Cybersex seizure proposal draws praise from law enforcement, criticism from nudists

Posted: Thursday, February 22, 2001

JUNEAU (AP) -- A proposal to allow the seizure of property used in cybersex crimes drew acclaim from law enforcement officials and opposition from a quarter not often heard from in Alaska -- nudists.

The measure sponsored by Rep. Joe Hayes, D-Fairbanks, is intended to seize computers used in sex crimes, indecent viewing or photography and child pornography, and give them to police for use in fighting such crimes. Hayes said the bill would provide police new hardware to keep up with advancing technology.

''As more and more states pass forfeiture legislation it is becoming increasingly obvious that this is a useful and valuable tool in the fight against computer crimes,'' Hayes said Wednesday at a hearing on the bill in the House Judiciary Committee.

Law enforcement officials from Fairbanks and Anchorage supported the measure.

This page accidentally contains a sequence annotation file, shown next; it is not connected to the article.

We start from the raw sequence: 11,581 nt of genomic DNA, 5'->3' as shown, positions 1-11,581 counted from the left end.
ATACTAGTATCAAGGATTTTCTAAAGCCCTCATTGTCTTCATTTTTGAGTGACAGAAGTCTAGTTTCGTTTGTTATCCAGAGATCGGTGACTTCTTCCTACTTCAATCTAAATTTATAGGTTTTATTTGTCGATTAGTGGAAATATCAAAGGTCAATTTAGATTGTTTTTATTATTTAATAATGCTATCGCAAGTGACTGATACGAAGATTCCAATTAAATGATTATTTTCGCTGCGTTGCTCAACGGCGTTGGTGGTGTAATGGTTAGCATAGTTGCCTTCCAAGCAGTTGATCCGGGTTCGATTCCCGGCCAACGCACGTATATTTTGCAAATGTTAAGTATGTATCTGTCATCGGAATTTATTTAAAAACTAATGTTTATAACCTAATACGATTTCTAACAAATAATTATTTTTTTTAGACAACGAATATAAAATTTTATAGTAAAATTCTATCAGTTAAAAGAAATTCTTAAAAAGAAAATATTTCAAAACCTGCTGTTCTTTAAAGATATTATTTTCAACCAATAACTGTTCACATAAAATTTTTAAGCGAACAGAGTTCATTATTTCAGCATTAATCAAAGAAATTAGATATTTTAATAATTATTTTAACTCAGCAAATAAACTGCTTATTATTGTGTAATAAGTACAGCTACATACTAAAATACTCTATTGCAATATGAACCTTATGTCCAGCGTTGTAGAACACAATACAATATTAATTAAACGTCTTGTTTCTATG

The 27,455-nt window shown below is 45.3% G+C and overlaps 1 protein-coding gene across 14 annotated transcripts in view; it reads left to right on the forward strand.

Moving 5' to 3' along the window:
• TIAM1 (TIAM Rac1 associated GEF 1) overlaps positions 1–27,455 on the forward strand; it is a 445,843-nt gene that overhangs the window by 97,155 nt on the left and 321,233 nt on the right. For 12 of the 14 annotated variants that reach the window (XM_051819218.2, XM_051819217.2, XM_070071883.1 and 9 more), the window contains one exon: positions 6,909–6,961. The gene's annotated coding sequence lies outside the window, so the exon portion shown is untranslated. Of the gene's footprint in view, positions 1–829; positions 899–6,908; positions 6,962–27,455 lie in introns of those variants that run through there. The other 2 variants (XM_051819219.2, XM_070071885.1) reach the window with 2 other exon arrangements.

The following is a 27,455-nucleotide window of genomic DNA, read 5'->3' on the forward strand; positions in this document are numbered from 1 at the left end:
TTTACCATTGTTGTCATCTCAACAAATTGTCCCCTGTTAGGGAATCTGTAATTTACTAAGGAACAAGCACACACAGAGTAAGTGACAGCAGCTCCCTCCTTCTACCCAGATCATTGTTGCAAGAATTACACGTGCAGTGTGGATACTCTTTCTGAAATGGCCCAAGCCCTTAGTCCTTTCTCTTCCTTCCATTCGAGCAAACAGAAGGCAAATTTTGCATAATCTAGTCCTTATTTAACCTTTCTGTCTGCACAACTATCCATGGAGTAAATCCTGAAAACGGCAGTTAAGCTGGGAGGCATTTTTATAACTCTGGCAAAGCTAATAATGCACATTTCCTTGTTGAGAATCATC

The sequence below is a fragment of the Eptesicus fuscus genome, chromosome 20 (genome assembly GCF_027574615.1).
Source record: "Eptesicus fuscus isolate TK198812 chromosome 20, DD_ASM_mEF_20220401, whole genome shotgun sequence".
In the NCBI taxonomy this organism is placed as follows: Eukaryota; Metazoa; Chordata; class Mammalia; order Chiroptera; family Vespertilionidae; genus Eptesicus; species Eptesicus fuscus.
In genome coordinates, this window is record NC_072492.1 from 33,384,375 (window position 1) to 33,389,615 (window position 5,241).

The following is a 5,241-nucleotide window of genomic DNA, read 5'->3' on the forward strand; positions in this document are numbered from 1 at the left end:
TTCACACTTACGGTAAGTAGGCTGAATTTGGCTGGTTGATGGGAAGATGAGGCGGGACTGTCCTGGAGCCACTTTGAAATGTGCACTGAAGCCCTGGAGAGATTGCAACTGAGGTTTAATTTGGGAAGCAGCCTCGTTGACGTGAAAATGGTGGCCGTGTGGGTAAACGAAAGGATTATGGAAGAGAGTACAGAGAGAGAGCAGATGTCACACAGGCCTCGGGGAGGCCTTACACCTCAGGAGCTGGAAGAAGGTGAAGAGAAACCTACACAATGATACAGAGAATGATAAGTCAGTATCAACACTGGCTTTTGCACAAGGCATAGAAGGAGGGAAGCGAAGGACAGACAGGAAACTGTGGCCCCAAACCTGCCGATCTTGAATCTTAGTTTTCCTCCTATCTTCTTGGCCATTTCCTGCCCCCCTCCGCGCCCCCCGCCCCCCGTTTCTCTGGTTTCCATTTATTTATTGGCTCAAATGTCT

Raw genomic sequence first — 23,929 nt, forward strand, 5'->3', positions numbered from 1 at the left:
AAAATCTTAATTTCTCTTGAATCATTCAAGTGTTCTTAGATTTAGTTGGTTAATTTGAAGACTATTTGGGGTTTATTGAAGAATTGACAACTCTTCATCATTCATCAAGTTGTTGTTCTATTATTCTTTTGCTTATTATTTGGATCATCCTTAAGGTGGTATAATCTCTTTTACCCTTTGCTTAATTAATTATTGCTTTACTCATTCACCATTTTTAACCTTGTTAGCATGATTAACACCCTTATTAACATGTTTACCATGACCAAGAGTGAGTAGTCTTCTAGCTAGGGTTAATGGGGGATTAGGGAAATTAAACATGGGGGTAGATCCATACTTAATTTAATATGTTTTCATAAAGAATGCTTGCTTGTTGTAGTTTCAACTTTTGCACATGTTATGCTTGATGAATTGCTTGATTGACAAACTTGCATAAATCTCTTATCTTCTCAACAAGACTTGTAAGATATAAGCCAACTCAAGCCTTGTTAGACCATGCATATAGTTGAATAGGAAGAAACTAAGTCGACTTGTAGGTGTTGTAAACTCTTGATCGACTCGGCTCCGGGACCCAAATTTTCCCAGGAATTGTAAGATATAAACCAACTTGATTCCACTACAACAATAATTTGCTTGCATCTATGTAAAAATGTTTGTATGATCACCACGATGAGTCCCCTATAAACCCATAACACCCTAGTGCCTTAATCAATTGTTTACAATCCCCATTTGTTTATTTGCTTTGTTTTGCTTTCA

''I think it's a very, very good way to go back at the offenders in an effective manner,'' Fairbanks Police Chief James Welch said. ''And it sends a message we will not tolerate it.''

But wording in the legislation drew concern from members of the committee. There was also opposition from an unexpected quarter: a Wisconsin-based association of nudists called the Naturist Action Committee.

''House Bill 32 represents itself as addressing sex criminals,'' the organization's chairman wrote in a letter. ''However, in its present form, it would clearly punish skinny dippers as well.''

The group's concern focused on wording in the bill that allows the forfeiture of property used in indecent exposure.

House Minority Leader Ethan Berkowitz said he failed to understand what property would be forfeited by skinny dipping.

''That's sort of the point of skinny dipping,'' Berkowitz said. ''There's no property involved whatsoever.''

The nudists' objections was the source of some amusement, but committee members did ask Hayes to rework the language of the bill and perhaps look at the indecent exposure issue.

I think we should limit the property that to electronic-type property,'' said Rep. Norm Rokeberg, R-Anchorage, the committee chairman. ''That's what the thrust of the bill is.''

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